Colorado Mountain College Expands Sustainability Studies Program with Bear Park Growing Dome
By Rachel Miller
STEAMBOAT SPRINGS- Bill Mollison, the first to coin the term permaculture, once said, “Animals are the messengers of the tree, and trees the gardens of animals. Life depends upon life. All forces, all elements, all life forms are the biomass of the tree.” We co-exist in natural ecosystems every day, consuming plants and animals to sustain our own health and longevity.
Sustainability is one of the core values of Colorado Mountain College, and one of the focuses of CMC’s sustainability studies program is permaculture. Tina Evans, professor of sustainability studies at CMC, says, “Permaculture is a vision, a set of ethical and practical principles, and a design system that you can apply in your home and life. Permaculture supports human needs while promoting the long-term health and integrity of nature and culture. It is sustainability in action, with a specific focus on creating food systems that mimic the dynamic stability of healthy ecosystems.”
The majority of CMC’s education on permaculture takes place at the Bear Park Permaculture Center in Steamboat Springs. The park has a handful of gardens that serve as areas for students to learn the aspects of growing food and sustaining life with hands-on experience. Last year, CMC students harvested over 400 pounds of food from Bear Park, and they hope to harvest even more this coming year.
Recently, CMC expanded its permaculture program by building the Bear Park growing dome. The Bear Park dome is a 42-foot growing dome greenhouse custom-designed by Eco Systems Design, Inc. Due to the harsh weather that comes with Steamboat Springs winters, focusing on insulation was key to installing the growing dome. A ventilation fan system transfers cold and hot air throughout the dome in order to maintain desired climates. The growing dome will expand CMC’s sustainability education, allowing for the study of diverse plants and aquaculture in the dome’s fish tanks.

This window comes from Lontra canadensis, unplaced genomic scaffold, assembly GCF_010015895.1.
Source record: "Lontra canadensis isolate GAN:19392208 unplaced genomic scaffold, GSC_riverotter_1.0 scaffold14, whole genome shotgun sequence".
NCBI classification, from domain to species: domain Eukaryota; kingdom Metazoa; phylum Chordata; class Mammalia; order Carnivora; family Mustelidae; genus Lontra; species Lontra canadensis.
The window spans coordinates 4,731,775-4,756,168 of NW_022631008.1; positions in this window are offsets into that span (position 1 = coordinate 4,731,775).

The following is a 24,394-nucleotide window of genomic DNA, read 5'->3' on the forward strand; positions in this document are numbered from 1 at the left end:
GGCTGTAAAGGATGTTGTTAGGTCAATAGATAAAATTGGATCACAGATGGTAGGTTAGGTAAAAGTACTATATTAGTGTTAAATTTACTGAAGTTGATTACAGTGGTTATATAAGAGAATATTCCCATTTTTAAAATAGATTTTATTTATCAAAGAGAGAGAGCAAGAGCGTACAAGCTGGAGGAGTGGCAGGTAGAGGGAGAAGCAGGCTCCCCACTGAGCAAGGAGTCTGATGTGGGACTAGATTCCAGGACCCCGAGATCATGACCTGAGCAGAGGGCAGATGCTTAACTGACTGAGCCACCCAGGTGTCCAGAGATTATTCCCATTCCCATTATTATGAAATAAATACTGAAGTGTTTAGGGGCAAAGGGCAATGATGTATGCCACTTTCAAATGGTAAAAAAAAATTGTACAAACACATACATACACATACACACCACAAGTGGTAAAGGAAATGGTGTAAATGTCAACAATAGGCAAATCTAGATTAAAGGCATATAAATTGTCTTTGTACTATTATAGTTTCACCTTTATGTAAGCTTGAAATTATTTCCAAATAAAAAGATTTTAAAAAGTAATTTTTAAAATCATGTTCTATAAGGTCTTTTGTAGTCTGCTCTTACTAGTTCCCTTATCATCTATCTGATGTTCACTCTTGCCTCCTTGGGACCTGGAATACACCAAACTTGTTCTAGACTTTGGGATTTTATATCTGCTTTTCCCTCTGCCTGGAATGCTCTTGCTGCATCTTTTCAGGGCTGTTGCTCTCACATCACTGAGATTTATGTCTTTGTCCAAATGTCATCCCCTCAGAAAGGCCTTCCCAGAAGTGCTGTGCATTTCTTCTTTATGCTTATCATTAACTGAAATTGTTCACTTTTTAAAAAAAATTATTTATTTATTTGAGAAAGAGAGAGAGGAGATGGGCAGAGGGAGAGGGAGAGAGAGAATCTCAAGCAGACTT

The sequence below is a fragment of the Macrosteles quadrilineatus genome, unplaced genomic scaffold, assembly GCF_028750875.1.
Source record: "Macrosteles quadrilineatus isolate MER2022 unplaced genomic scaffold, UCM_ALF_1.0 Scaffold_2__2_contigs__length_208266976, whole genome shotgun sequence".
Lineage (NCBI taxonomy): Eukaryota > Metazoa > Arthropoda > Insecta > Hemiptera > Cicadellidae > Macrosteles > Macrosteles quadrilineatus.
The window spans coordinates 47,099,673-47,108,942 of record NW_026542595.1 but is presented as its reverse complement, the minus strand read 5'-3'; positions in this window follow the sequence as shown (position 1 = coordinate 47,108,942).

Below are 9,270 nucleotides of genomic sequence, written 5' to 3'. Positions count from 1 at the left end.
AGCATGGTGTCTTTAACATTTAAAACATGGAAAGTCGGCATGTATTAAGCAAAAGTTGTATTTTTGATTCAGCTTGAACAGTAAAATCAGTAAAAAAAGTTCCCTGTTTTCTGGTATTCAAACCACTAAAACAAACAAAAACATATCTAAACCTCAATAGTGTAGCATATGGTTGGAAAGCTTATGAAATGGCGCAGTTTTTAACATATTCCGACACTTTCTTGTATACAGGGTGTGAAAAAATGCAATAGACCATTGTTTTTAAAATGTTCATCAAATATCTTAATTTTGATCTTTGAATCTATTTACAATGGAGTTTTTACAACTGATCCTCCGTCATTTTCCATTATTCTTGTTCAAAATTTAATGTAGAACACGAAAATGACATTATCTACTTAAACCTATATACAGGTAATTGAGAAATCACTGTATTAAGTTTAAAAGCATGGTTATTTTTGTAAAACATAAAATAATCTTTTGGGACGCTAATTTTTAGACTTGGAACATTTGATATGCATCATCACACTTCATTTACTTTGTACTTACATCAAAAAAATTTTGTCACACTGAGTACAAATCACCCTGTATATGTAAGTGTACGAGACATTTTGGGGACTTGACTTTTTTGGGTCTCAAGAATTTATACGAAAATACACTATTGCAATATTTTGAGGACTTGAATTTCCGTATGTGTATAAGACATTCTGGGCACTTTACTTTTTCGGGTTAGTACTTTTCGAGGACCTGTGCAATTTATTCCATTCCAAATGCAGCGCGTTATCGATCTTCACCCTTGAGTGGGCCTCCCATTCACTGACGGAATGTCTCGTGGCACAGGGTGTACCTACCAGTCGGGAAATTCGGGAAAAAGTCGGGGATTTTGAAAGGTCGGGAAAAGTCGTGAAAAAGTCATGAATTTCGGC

The work being conducted at CMC encourages students to sustain a green lifestyle and protect our ecosystems. Bill Mollison said it best: “The greatest change we need to make is from consumption to production, even on a small scale, in our own gardens. If only 10% of us do this, there is enough for everyone. Hence the futility of revolutionaries who have no gardens, who depend on the very system they attack, and who produce words and bullets, not food and shelter.”